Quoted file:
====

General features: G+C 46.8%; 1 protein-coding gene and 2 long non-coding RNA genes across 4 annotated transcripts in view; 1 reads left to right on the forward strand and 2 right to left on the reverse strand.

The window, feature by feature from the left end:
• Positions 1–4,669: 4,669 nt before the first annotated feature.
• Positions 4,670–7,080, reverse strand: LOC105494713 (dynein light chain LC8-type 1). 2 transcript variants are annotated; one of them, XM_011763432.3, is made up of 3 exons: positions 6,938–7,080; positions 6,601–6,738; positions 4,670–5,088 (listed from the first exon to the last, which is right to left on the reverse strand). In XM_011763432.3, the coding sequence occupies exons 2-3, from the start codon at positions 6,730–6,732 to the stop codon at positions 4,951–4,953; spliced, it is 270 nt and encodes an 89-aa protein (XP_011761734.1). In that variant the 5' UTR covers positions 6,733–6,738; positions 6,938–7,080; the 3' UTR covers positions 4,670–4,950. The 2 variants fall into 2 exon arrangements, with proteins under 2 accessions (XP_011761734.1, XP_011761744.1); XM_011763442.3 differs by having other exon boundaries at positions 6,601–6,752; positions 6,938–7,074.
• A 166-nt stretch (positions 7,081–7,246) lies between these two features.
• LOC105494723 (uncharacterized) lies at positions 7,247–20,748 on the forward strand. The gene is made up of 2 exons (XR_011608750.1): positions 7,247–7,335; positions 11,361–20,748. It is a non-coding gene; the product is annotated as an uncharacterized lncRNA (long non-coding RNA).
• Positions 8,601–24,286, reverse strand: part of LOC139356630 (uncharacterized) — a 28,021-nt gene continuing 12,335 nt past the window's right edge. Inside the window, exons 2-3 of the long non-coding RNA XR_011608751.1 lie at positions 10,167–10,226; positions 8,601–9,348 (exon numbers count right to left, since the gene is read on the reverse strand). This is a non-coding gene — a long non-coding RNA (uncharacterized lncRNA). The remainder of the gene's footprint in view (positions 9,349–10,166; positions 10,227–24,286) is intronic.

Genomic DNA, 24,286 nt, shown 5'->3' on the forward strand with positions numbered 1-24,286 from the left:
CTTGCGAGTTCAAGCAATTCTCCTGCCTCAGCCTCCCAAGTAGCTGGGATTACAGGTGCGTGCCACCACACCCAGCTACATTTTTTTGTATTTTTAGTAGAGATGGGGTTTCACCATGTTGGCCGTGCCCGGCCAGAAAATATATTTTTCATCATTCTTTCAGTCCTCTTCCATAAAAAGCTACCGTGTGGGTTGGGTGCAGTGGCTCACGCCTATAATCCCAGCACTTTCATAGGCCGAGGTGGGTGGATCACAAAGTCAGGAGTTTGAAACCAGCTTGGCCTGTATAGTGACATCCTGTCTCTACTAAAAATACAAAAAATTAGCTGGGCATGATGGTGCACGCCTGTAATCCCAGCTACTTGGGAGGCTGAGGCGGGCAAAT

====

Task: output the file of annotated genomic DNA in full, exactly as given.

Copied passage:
General features: G+C 46.8%; 1 protein-coding gene and 2 long non-coding RNA genes across 4 annotated transcripts in view; 1 reads left to right on the forward strand and 2 right to left on the reverse strand.

The window, feature by feature from the left end:
• Positions 1–4,669: 4,669 nt before the first annotated feature.
• Positions 4,670–7,080, reverse strand: LOC105494713 (dynein light chain LC8-type 1). 2 transcript variants are annotated; one of them, XM_011763432.3, is made up of 3 exons: positions 6,938–7,080; positions 6,601–6,738; positions 4,670–5,088 (listed from the first exon to the last, which is right to left on the reverse strand). In XM_011763432.3, the coding sequence occupies exons 2-3, from the start codon at positions 6,730–6,732 to the stop codon at positions 4,951–4,953; spliced, it is 270 nt and encodes an 89-aa protein (XP_011761734.1). In that variant the 5' UTR covers positions 6,733–6,738; positions 6,938–7,080; the 3' UTR covers positions 4,670–4,950. The 2 variants fall into 2 exon arrangements, with proteins under 2 accessions (XP_011761734.1, XP_011761744.1); XM_011763442.3 differs by having other exon boundaries at positions 6,601–6,752; positions 6,938–7,074.
• A 166-nt stretch (positions 7,081–7,246) lies between these two features.
• LOC105494723 (uncharacterized) lies at positions 7,247–20,748 on the forward strand. The gene is made up of 2 exons (XR_011608750.1): positions 7,247–7,335; positions 11,361–20,748. It is a non-coding gene; the product is annotated as an uncharacterized lncRNA (long non-coding RNA).
• Positions 8,601–24,286, reverse strand: part of LOC139356630 (uncharacterized) — a 28,021-nt gene continuing 12,335 nt past the window's right edge. Inside the window, exons 2-3 of the long non-coding RNA XR_011608751.1 lie at positions 10,167–10,226; positions 8,601–9,348 (exon numbers count right to left, since the gene is read on the reverse strand). This is a non-coding gene — a long non-coding RNA (uncharacterized lncRNA). The remainder of the gene's footprint in view (positions 9,349–10,166; positions 10,227–24,286) is intronic.

Genomic DNA, 24,286 nt, shown 5'->3' on the forward strand with positions numbered 1-24,286 from the left:
CTTGCGAGTTCAAGCAATTCTCCTGCCTCAGCCTCCCAAGTAGCTGGGATTACAGGTGCGTGCCACCACACCCAGCTACATTTTTTTGTATTTTTAGTAGAGATGGGGTTTCACCATGTTGGCCGTGCCCGGCCAGAAAATATATTTTTCATCATTCTTTCAGTCCTCTTCCATAAAAAGCTACCGTGTGGGTTGGGTGCAGTGGCTCACGCCTATAATCCCAGCACTTTCATAGGCCGAGGTGGGTGGATCACAAAGTCAGGAGTTTGAAACCAGCTTGGCCTGTATAGTGACATCCTGTCTCTACTAAAAATACAAAAAATTAGCTGGGCATGATGGTGCACGCCTGTAATCCCAGCTACTTGGGAGGCTGAGGCGGGCAAAT